Following last November’s look at local independent shops, SWL returned to see how Christmas trade fared for the three stores, and whether the easing of lockdown brought merriment and cheer or the misery of Scrooge.
For Diverse on Coldharbour Lane, Christmas has fared better than expected.
Although the spend per head was higher this year than last, it was still not as high as pre-pandemic days.
By continuing to offer a click and collect service, owner Anita Thorpe believes that people were determined to have a good Christmas after missing out last year and wanted to get out and shop in person.
Thorpe said: “People started shopping earlier as there was a bit of a panic that Christmas might be called off so they were determined to have a good celebration with their family and friends.”
In order to entice shoppers back into her store, Thorpe stocked smaller gifts like tea towels and puzzles of hip hop characters.
However, it was stocking Christmas decorations for the first time ever in Diverse’s history, which proved a huge hit with locals looking for something different to give as gifts.
The decorations fell into two categories: traditional and celebrity.
The traditional decorations of angels and Santa’s elves were all Black character-themed with the Father Christmas tree topper being the best seller.
SWL asked Thorpe if the popularity of the Christmas decorations surprised her.
She said: “I wasn’t surprised at the traditional ones selling well but I was surprised at the celebrity ones.
“They are quite expensive at £16.50 but they are glass and hand painted and made locally by March Muses who had a residency in Selfridges and they’ve just exploded this year.
Whilst not having a need for a January sale due to Diverse’s stock selling well all year round, the only thing you might be able to get is a slice of the very alcohol filled traditional Caribbean Christmas cake.
It’s now half price at £10 and feeds 8 – 10 people.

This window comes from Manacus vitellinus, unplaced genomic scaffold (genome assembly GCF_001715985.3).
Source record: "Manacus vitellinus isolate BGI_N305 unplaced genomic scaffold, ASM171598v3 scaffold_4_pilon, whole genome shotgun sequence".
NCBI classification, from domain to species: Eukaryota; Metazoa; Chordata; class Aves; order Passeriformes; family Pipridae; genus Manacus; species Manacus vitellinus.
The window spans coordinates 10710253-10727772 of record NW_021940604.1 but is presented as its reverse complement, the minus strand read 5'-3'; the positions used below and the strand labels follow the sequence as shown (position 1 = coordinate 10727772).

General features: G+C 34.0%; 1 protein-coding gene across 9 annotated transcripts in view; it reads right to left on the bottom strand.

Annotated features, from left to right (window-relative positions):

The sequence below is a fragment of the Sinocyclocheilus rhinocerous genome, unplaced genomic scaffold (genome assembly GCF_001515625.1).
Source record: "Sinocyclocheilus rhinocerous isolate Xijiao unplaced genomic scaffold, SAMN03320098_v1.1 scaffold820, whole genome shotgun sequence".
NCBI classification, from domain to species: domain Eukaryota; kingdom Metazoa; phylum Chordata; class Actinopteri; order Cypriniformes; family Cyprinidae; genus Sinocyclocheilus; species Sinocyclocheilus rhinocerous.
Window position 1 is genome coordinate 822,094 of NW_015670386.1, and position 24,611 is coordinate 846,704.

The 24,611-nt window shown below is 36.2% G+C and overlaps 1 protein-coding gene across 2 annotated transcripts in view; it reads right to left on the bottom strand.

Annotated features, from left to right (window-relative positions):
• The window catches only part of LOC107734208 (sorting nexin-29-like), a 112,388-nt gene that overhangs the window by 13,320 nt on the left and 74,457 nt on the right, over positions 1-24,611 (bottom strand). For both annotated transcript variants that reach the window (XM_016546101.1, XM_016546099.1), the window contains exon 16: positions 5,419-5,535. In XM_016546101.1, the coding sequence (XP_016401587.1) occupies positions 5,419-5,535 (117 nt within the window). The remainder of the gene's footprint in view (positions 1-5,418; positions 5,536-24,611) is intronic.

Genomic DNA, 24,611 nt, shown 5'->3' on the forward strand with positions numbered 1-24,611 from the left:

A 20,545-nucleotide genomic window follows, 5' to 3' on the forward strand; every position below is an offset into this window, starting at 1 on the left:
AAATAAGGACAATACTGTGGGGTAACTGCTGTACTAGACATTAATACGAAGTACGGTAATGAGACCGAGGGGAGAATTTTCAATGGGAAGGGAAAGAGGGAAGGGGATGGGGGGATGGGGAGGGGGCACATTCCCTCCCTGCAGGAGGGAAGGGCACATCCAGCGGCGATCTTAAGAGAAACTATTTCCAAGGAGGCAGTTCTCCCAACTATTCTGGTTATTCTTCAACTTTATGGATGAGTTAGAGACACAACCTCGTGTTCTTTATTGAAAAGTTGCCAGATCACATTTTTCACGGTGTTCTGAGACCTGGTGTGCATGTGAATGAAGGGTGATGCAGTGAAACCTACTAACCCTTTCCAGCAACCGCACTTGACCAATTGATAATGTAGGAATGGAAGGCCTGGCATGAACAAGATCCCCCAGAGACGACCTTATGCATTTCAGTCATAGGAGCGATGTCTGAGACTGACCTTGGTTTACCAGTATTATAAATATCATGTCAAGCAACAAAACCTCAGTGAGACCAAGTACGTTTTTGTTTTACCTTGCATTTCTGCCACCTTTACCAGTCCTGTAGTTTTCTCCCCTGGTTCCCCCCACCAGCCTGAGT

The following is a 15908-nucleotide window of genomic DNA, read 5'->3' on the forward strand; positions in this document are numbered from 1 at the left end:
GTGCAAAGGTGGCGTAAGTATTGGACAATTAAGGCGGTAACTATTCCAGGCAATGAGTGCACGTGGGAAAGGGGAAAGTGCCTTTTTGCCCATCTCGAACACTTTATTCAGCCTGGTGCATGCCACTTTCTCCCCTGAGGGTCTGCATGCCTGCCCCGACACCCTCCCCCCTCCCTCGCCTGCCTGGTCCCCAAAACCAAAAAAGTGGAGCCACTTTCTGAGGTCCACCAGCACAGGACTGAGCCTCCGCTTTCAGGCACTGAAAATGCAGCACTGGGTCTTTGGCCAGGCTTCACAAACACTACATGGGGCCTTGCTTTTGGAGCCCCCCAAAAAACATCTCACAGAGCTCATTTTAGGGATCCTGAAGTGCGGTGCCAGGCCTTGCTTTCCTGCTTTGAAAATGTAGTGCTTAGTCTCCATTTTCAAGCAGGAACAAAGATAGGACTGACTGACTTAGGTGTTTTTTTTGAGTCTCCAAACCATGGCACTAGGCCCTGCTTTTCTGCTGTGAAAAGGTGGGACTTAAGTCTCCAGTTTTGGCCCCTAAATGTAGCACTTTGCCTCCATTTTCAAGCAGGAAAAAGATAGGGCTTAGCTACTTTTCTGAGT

Thorpe joked: “It’s got so much alcohol in there, it should come with a licence!”
You’ve been warned, get it while you can!
The government’s Plan B Covid restrictions will ease on 27 January and Thorpe hopes this will increase foot fall into the shop.
She said: “It hasn’t been easy asking people to wear masks as it can mar the shopping experience, but the easing is one less obstacle in getting back to normal.”
With the new year sees trade shows opening up, Thorpe plans to visit home and gift trade show Spring Fair in Birmingham and the design led Top Drawer in London to buy new, fresh stock.
She predicts that 2022 will be a busy trading year and said: “There has been a lot of interest in diversity and inclusion books so we’ll be selling more of those types of books.
“We’ll also be doing a range of Valentine cards and incense packs so do come and support your local shops.”
Diverse can be found at: 390 Coldharbour Lane, London SW9 8LF, tel: 020 7733 1488 or by email: [email protected]
Eel Pie Records
Twickenham’s famous Eel Pie Records situated down the quaint and cosy Church Street, is a firm favourite with both music lovers and occasional listeners.
Surviving a pandemic is quite an achievement for any high street shop, but for Eel Pie Records , being a niche independent store takes resilience, determination and one heck of a deep understanding of what it is selling to its target audience in order to keep afloat during a very trying time for the independents.